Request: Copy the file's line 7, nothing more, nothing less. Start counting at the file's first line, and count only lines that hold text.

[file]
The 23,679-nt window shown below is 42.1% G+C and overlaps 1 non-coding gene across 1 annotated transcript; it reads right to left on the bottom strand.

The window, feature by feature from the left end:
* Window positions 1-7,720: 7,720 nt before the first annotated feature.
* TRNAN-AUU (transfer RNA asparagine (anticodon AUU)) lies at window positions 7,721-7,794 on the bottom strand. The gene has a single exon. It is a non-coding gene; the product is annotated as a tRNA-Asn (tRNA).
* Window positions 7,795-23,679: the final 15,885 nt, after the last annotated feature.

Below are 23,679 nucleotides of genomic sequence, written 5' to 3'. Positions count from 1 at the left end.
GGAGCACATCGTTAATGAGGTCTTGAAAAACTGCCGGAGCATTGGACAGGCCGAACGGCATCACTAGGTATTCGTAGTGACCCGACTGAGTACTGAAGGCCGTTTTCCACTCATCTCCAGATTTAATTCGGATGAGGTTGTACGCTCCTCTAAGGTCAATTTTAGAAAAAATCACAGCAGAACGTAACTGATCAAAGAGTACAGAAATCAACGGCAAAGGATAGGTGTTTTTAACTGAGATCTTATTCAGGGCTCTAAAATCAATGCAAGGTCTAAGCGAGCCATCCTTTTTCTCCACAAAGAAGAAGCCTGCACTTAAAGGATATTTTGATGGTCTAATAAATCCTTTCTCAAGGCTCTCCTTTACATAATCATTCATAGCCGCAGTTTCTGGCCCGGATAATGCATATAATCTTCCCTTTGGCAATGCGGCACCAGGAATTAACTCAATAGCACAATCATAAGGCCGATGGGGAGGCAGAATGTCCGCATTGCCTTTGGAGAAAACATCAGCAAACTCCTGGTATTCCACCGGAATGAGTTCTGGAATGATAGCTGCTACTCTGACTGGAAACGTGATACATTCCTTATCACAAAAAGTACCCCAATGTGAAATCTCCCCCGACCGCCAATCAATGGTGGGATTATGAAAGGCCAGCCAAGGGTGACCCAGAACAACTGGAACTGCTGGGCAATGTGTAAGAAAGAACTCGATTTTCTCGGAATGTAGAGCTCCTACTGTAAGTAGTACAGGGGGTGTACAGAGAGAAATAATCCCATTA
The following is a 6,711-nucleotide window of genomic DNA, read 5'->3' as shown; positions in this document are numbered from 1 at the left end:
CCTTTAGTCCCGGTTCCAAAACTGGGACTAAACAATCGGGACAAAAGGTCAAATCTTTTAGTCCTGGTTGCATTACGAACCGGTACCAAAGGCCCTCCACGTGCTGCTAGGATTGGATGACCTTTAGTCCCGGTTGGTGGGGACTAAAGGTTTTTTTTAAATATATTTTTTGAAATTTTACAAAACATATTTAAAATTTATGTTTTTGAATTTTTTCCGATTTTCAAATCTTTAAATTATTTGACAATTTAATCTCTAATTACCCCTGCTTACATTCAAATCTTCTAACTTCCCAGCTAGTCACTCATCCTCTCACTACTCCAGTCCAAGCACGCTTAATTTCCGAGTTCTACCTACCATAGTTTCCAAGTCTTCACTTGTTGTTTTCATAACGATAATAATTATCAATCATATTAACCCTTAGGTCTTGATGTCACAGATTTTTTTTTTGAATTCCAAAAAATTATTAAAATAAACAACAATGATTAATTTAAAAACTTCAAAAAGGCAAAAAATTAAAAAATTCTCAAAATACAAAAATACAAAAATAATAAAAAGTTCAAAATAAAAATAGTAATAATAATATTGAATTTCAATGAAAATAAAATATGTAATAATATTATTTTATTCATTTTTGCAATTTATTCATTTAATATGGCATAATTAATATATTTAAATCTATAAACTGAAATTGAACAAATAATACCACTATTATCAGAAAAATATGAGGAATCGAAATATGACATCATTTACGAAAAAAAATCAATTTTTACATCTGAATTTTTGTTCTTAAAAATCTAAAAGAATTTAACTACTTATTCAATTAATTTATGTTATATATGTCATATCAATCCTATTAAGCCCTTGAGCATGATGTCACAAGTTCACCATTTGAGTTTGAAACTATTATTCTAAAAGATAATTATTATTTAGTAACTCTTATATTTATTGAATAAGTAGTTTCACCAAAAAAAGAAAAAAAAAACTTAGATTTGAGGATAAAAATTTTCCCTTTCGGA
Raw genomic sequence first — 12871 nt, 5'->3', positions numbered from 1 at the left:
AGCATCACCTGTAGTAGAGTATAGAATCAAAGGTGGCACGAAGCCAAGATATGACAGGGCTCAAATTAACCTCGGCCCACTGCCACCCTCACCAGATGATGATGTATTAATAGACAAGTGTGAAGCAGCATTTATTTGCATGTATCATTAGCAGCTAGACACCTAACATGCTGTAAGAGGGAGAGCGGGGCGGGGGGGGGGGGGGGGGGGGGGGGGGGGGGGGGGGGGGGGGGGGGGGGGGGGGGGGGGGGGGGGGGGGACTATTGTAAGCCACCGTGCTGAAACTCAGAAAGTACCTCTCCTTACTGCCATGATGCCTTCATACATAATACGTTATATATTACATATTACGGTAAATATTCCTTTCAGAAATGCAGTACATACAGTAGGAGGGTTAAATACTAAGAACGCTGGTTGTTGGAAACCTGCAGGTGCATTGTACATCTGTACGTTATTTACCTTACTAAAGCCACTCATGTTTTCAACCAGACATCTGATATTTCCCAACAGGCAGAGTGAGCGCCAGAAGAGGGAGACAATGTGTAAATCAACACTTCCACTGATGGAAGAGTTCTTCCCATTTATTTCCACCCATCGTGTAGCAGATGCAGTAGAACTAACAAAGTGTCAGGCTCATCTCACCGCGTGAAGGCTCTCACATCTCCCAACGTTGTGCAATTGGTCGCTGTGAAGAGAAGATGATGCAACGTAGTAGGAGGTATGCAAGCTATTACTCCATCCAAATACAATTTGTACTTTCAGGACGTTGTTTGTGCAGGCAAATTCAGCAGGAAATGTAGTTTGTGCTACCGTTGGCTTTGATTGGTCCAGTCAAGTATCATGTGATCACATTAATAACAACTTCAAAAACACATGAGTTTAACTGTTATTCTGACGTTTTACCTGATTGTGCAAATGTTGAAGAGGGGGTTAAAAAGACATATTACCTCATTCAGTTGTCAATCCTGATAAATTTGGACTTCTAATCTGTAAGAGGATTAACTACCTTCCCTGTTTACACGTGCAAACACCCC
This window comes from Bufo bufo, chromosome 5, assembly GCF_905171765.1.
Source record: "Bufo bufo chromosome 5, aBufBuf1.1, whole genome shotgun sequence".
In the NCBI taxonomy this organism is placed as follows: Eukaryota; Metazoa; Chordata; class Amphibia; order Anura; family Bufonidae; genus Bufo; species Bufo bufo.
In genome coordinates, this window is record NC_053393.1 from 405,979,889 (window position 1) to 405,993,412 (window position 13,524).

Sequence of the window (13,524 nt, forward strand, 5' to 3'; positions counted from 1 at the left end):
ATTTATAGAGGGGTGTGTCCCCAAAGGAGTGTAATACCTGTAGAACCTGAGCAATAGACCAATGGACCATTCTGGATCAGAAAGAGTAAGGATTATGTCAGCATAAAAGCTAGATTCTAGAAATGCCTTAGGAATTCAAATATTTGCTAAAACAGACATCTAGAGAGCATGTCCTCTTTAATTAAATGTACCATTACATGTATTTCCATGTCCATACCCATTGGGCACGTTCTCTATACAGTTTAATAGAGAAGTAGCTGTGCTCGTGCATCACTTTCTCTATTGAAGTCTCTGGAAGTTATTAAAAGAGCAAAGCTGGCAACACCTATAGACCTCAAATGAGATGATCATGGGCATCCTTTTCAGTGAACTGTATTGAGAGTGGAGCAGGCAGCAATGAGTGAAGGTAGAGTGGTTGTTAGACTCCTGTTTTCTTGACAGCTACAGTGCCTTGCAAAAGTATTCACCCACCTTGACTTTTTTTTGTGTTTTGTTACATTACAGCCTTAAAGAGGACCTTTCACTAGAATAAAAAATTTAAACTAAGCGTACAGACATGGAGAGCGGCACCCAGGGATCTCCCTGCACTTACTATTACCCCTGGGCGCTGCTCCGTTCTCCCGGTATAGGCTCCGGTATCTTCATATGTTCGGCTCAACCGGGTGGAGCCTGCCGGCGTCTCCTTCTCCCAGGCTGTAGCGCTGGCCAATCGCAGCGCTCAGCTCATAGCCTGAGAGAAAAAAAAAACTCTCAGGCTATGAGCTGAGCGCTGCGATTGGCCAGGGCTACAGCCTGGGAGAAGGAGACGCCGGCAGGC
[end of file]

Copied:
GGAGCACATCGTTAATGAGGTCTTGAAAAACTGCCGGAGCATTGGACAGGCCGAACGGCATCACTAGGTATTCGTAGTGACCCGACTGAGTACTGAAGGCCGTTTTCCACTCATCTCCAGATTTAATTCGGATGAGGTTGTACGCTCCTCTAAGGTCAATTTTAGAAAAAATCACAGCAGAACGTAACTGATCAAAGAGTACAGAAATCAACGGCAAAGGATAGGTGTTTTTAACTGAGATCTTATTCAGGGCTCTAAAATCAATGCAAGGTCTAAGCGAGCCATCCTTTTTCTCCACAAAGAAGAAGCCTGCACTTAAAGGATATTTTGATGGTCTAATAAATCCTTTCTCAAGGCTCTCCTTTACATAATCATTCATAGCCGCAGTTTCTGGCCCGGATAATGCATATAATCTTCCCTTTGGCAATGCGGCACCAGGAATTAACTCAATAGCACAATCATAAGGCCGATGGGGAGGCAGAATGTCCGCATTGCCTTTGGAGAAAACATCAGCAAACTCCTGGTATTCCACCGGAATGAGTTCTGGAATGATAGCTGCTACTCTGACTGGAAACGTGATACATTCCTTATCACAAAAAGTACCCCAATGTGAAATCTCCCCCGACCGCCAATCAATGGTGGGATTATGAAAGGCCAGCCAAGGGTGACCCAGAACAACTGGAACTGCTGGGCAATGTGTAAGAAAGAACTCGATTTTCTCGGAATGTAGAGCTCCTACTGTAAGTAGTACAGGGGGTGTACAGAGAGAAATAATCCCATTA